As far as the European Commission is concerned, a new program was introduced to budget a "space and security" line for the next 7 years starting from 2007. This effort has already been prepared for 3 years by the Preparatory Action for Security Research (PASR) led by the Commission. This action, supported by a few tens of millions of euros, has identified critical areas where research and development efforts should be concentrated, including in the space area, for improving the security of the European citizen. Not only roadmapping but also real-size experiments (such as the one demonstrated in the case of the ASTRO+ project, one of the PASR projects devoted to the study of the use of space to address security situations) have consolidated views linking space and security in fields like natural and manmade disasters, the protection of critical infrastructures, or maritime surveillance. These topics should be explored more in detail under the European Union 7th Framework Program for R&D that will take place from 2007 to 2013. In total, an average of 200 millions euros should flow annually for space applications devoted to European security only. Such a program should stir new synergies, mobilize dual competencies, and provide a first genuine European political base for a more security-oriented common space program.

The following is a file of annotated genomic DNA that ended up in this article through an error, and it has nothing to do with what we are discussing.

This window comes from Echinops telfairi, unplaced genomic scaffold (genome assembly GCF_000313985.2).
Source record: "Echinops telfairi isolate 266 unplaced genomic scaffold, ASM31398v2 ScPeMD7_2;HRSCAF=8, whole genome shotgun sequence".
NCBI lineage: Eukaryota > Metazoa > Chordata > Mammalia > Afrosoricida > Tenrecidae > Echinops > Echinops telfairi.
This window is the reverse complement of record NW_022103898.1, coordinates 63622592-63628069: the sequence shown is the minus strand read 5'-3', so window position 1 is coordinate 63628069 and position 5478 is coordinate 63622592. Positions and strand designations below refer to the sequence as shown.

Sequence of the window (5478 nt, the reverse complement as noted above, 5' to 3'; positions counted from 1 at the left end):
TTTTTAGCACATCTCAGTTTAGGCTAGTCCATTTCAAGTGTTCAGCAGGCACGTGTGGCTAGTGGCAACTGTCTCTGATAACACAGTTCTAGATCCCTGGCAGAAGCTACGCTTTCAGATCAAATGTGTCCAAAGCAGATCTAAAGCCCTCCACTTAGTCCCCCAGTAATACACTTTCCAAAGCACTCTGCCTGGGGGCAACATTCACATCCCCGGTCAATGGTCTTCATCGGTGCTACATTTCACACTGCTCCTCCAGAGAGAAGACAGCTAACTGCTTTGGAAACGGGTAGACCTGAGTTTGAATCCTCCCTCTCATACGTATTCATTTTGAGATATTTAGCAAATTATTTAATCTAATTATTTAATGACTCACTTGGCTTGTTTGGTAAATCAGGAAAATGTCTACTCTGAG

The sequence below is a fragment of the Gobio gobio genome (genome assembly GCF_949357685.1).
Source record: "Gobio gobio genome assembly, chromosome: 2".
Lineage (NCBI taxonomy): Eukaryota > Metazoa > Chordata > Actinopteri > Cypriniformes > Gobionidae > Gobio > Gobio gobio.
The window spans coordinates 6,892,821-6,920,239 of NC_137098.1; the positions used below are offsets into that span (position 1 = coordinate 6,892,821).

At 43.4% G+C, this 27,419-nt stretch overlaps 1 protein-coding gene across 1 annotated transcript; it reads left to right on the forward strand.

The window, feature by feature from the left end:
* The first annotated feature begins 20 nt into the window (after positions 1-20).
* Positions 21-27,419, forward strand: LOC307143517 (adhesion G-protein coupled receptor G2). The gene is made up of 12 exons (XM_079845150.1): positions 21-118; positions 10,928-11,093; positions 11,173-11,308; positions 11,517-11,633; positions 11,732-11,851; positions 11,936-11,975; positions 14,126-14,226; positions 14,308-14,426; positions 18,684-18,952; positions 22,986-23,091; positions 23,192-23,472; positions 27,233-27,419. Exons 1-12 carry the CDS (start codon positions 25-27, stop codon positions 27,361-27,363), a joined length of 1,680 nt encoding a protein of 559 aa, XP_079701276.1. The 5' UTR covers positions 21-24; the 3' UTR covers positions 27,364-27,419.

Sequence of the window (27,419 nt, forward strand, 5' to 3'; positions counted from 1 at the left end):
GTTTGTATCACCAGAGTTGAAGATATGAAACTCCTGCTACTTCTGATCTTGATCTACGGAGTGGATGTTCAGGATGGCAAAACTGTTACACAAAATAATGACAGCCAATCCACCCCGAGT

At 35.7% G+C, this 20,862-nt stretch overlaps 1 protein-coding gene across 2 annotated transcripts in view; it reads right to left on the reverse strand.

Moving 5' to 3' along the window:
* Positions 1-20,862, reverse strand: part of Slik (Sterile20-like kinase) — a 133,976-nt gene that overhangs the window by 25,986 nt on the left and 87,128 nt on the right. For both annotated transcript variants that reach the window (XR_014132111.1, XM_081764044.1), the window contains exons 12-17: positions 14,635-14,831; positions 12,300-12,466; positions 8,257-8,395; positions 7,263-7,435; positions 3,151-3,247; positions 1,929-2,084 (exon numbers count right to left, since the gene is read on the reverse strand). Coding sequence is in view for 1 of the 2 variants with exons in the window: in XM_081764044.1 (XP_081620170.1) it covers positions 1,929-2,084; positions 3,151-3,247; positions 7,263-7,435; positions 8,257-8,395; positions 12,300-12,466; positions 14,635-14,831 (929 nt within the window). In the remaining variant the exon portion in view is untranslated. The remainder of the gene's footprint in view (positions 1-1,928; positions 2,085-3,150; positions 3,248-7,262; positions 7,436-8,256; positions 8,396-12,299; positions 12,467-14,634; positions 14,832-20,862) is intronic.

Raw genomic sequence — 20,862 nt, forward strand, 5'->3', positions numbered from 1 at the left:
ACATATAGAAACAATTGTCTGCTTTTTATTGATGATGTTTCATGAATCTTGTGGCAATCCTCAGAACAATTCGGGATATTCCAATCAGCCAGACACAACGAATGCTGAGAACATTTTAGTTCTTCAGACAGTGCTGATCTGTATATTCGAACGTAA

It is no surprise that these last years have also been the time for a more active stance from the part of the ESA on security-related issues. In particular, the issue of space surveillance has now reached a high level of priority for the agency. System architecture studies were started in 2007 and led to the adoption in November 2008 of an SSA roadmap with a first 55 million Euros spent over 3 years for preoperational studies. It is expected that a total amount of 620 million Euros will be spent on the European SSA over the next 10 years with the goal to launch the construction of a system early in the next decade. It is clear that such a project relates both to the need for Europe to have a better understanding of the vulnerabilities linked to the use of space systems and to a collective will to better assume the security of Europe at large, possibly enhancing global security by contributing to a better space surveillance system globally.